Berenson's Missed Taxol Tackle

  • by: |
  • 10/03/2006
NYT Alex Berenson's recent article " Hope, at $4,200 a Dose" is a bit on the sloppy side when it comes to the facts.

He complains about the price of ABRAXANE which he correctly but not completely describes as "a reformulated version of paclitaxel, a chemical found in the Pacific yew tree that destroys cancer cells. "

To assert that the two products "have similar side effects" is incorrect. He could have looked (and he did) at a Sept 7 FDA Oncological Products Advisory Committee meeting transcript or the data from the clinical trial....both of which had the following language more or less ... Neutropenia on this study was greater for Taxol than it was for Abraxane even though 50 percent more paclitaxel was being administered to the Abraxane patients. This was highly statistically significant and was true whether you looked at all-grade toxicity or just focused on
Grade 4. "

Berenson makes a big deal of how the company that makes Abraxane -- Abraxis -- tried to get the FDA to approve the use of its drug for early stage breast cancer (just like Taxol) by claiming that Abraxane is just Taxol without the toxicities and can be administered more quickly at higher doses. The FDA did not buy that argument since the pharmacokinetics of the two products are completely different and approval of Abraxis in the metastatic setting required a small randomized controlled trial.

In any event, Berenson was trying to use Abraxis' words against them to underscore that generic Taxol costs $150 compared to Abraxane which $4200. And only Bravve Alex is willing to raise the tough question of whether it is worth it to pay $4200 for a drug that is really no different and doesn't increase survival -- the latter measure now being the new gold standard for reporters who want to trash cancer drugs -- all of them it should be noted do not have late stage cancer and it seems are single and don't have kids and spouses to worry about.

Setting aside the fact that it was the New York Times that helped lead the charge about how BMS was gouging the public when Taxol was going for $8000 a treatment cycle, especially because it got the drug at a preclinical stage through a partnership with NIH, the idea the only good cancer drug is a cheap one that adds ten years of life (median) when someone has the advanced form of the disease reflects callousness, misunderstanding or a political agenda or all three.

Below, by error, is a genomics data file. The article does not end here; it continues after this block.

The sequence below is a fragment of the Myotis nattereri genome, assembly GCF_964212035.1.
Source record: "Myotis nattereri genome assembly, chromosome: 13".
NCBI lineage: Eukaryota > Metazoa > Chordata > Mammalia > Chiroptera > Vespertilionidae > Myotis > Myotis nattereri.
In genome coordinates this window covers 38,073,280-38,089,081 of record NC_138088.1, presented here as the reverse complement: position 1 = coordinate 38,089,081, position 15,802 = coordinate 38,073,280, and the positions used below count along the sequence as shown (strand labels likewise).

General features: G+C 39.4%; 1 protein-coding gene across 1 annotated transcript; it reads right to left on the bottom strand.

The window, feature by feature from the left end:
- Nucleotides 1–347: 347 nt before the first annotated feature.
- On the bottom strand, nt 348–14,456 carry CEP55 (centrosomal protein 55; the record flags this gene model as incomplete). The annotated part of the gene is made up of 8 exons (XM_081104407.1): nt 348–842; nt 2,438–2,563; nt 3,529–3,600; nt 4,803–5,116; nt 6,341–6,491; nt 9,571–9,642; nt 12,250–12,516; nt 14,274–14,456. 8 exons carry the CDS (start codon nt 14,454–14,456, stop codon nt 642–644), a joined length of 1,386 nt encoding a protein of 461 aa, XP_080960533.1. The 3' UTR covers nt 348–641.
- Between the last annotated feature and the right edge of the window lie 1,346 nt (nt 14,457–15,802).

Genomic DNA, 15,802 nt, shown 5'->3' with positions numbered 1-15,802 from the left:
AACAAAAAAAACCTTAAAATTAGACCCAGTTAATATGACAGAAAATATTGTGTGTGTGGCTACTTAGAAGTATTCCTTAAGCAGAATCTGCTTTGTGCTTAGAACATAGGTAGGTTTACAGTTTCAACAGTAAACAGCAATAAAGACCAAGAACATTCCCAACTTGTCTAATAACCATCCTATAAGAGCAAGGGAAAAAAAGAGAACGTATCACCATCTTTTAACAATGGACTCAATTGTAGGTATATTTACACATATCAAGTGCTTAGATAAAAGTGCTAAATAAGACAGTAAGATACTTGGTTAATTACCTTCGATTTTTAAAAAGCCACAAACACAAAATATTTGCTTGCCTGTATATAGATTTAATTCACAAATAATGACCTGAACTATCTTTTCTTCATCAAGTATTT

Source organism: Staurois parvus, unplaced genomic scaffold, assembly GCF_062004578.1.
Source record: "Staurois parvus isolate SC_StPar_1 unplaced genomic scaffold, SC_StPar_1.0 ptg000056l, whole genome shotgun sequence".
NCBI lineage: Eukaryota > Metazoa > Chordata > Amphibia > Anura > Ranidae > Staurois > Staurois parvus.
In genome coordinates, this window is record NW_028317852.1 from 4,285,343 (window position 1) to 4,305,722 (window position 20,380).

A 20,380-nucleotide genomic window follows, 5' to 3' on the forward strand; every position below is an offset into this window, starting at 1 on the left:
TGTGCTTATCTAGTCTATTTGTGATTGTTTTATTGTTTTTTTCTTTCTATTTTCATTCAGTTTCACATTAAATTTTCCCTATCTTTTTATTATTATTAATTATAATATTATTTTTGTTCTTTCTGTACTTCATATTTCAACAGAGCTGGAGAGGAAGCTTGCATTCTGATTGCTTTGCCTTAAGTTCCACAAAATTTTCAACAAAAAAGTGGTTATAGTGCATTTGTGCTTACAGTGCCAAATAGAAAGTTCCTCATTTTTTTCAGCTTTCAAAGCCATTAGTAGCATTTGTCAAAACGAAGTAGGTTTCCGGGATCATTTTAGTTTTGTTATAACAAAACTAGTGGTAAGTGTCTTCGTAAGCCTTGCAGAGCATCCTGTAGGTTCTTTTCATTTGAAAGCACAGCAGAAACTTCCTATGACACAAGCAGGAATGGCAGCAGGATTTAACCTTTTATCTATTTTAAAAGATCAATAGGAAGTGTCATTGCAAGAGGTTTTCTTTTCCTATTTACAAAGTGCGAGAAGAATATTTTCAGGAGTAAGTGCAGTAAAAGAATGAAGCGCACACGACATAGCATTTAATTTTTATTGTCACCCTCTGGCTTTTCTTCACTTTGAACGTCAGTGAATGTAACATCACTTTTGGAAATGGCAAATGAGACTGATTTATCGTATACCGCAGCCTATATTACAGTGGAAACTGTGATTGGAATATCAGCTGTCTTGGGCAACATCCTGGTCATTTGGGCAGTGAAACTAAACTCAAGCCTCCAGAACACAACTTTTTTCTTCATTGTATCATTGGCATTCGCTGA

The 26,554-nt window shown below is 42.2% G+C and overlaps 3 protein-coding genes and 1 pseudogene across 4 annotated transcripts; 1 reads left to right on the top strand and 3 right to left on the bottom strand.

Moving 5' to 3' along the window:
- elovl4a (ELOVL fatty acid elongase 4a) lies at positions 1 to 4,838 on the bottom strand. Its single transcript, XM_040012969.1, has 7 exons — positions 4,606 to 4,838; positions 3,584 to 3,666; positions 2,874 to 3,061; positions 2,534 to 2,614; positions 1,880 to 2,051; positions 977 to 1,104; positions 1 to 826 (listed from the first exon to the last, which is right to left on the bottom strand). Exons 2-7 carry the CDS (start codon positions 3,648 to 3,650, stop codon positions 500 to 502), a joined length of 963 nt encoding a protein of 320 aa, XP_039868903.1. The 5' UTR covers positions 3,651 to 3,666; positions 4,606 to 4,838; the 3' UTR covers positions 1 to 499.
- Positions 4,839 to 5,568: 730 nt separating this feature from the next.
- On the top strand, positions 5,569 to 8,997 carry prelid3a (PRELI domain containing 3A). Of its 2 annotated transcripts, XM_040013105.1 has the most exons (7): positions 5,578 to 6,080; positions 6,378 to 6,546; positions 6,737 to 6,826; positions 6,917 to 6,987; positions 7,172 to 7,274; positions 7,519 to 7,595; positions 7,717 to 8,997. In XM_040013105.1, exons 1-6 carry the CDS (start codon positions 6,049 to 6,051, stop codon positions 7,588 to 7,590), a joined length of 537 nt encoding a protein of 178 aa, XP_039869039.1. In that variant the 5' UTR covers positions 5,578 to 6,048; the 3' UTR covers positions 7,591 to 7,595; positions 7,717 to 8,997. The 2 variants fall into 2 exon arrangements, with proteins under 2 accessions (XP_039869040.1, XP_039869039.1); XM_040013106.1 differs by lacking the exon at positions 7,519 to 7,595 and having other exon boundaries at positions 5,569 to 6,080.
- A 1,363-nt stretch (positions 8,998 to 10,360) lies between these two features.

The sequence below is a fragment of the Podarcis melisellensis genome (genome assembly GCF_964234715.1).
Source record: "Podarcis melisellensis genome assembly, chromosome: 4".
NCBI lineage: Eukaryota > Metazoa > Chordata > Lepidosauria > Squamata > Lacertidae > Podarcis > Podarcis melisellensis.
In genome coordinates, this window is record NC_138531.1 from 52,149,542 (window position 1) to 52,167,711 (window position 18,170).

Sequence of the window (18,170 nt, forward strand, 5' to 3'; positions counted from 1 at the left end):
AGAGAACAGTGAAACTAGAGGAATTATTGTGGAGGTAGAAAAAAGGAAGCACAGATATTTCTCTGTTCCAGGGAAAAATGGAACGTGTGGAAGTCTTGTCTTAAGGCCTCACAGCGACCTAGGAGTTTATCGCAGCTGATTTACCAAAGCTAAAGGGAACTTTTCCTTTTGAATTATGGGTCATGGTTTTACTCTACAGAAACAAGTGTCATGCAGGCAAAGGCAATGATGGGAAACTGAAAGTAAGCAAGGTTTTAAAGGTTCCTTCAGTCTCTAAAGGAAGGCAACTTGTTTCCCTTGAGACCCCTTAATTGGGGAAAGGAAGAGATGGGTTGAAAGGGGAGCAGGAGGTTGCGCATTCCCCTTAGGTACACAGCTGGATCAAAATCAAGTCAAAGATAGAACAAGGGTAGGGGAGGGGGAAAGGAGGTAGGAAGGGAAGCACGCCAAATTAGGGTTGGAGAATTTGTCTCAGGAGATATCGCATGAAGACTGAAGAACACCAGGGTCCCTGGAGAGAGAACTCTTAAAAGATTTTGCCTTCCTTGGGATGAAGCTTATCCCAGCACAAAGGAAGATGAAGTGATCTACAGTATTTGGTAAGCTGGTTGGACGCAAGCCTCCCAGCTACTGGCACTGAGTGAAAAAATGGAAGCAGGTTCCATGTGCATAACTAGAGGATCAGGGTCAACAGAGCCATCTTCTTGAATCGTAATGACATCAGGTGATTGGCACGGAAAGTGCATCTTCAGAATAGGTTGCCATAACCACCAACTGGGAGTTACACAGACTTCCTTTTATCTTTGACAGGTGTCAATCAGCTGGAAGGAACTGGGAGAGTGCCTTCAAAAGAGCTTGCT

And to suggest that some public policy could step in to ratchet down prices for unique drugs (Berenson uses the voice of a 'patient' from the National Breast Cancer Coalition on this score) raises the question as to what that mechanism might be. We have seen what "works" in Cananda, the UK, Australia and the VA....just limiting who gets the drug based on some arbitrary criteria that has nothing to do with genomics, compassion or pain. And for Berenson's elightenment, here is what British oncologists had to say about the five years it took for the UK's rationing agency to finally approve of the use of Taxol in a metastatic setting:

"Some health authorities, despite the authoritative advice of leading cancer specialists, have held off from making full use of this licensed medicine . . . . It is regrettable that lives will have been lost while a medicine, which had already proven its clinical value, has had to pass through what is effectively a further approval system before being widely prescribed in the UK."

Now they are doing the same thing with Herceptin, Gleevec, etc.... using the same excuses put forth by Berenson and others. Maybe Carolina Hinestrosa of the National Breast Cancer Coalition would be interested in making the judgement about prices and rationing since she is so keen in finding a public policy mechanism....

Center for Medicine in the Public Interest is a nonprofit, non-partisan organization promoting innovative solutions that advance medical progress, reduce health disparities, extend life and make health care more affordable, preventive and patient-centered. CMPI also provides the public, policymakers and the media a reliable source of independent scientific analysis on issues ranging from personalized medicine, food and drug safety, health care reform and comparative effectiveness.

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